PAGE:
If you have purchased Kroger’s Simple Truth™ Compostable Plates, you may qualify for compensation.
If you live in the state of California and have purchased Kroger’s Simple Truth™ compostable plates, you could be eligible to receive compensation for your damages. We are seeking people to help us hold Kroger accountable for their misleading and false advertising on this product – contact the attorneys at Lexington Law Group to see if you qualify.
Kroger’s Simple Truth™ Compostable Plates Lawsuit
California defines a product as compostable when “all the materials…will break down into… usable compost (e.g., soil conditioning material, mulch) in a safe and timely manner.” Through recent testing, Kroger’s Simple Truth™ compostable plates have been found to contain significant amounts of PFAS chemicals, which do NOT break down to meet the requirements of the law.
Not only is Kroger deceiving and misleading shoppers by labeling these plates as “compostable,” they are also charging more money for these plates than other comparable paper plates. Kroger has made a substantial amount of money by making false claims about their product and have taken advantage of their customers’ environmental consciousness.
You can help hold Kroger accountable for falsely advertising their paper plates as compostable, and you can receive compensation for the damages incurred through your purchase of this product. If you have recently purchased Kroger’s Simple Truth™ compostable plates, contact Lexington Law Group for a free consultation.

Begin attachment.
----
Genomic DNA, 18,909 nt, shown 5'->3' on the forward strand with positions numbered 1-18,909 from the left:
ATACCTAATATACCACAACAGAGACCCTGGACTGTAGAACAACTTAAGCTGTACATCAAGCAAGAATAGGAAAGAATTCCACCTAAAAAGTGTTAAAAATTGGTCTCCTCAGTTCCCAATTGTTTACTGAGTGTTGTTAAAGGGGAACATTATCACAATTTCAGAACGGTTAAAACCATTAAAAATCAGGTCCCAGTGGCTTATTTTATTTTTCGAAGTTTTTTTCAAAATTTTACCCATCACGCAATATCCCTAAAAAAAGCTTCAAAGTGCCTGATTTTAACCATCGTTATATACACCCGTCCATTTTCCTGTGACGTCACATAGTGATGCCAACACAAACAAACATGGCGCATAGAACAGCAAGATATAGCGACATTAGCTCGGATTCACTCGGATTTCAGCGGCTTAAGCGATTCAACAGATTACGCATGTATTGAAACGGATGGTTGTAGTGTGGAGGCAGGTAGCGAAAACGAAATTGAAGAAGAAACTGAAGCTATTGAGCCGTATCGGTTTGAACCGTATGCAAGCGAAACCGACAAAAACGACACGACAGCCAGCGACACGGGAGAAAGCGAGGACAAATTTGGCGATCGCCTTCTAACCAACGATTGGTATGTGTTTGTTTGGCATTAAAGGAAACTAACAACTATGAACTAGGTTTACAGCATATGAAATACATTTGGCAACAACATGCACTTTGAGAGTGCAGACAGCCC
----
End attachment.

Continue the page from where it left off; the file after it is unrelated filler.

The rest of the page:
Kroger Falsely Labeling Paper Plates as Compostable
Compostable containers and utensils have grown in popularity due to increased concerns about the environment, and companies are wanting to cash in on the environmental conscience of their customers. They falsely market their products to make shoppers think that they are contributing to a sustainable planet, while the components in these products are not environmentally friendly.
Kroger’s Simple Truth™ compostable plates have been found to contain significant levels of PFAS chemicals. Kroger is charging more for their compostable plates because of the false claim that it will break down into a compost stream, but the fact that PFAS chemicals are used in these plates means that they are, by definition, NOT compostable.
The definition of compostable by California Law is a federal standard which states that ‘‘all the materials in the product or package [must] break down into, or otherwise become a part of, usable compost (e.g., soil conditioning material, mulch) in a safe and timely manner in an appropriate composting program or facility, or in a home compost pile or device.’’ The law defines “timely manner” to mean “in approximately the same time as the materials with which it is composted.’’ Since the PFAS chemicals in Kroger’s Simple Truth™ plates do not break down in a compost in the same manner and timeline that the rest of the components do, the claim that these plates are compostable is clearly a false statement.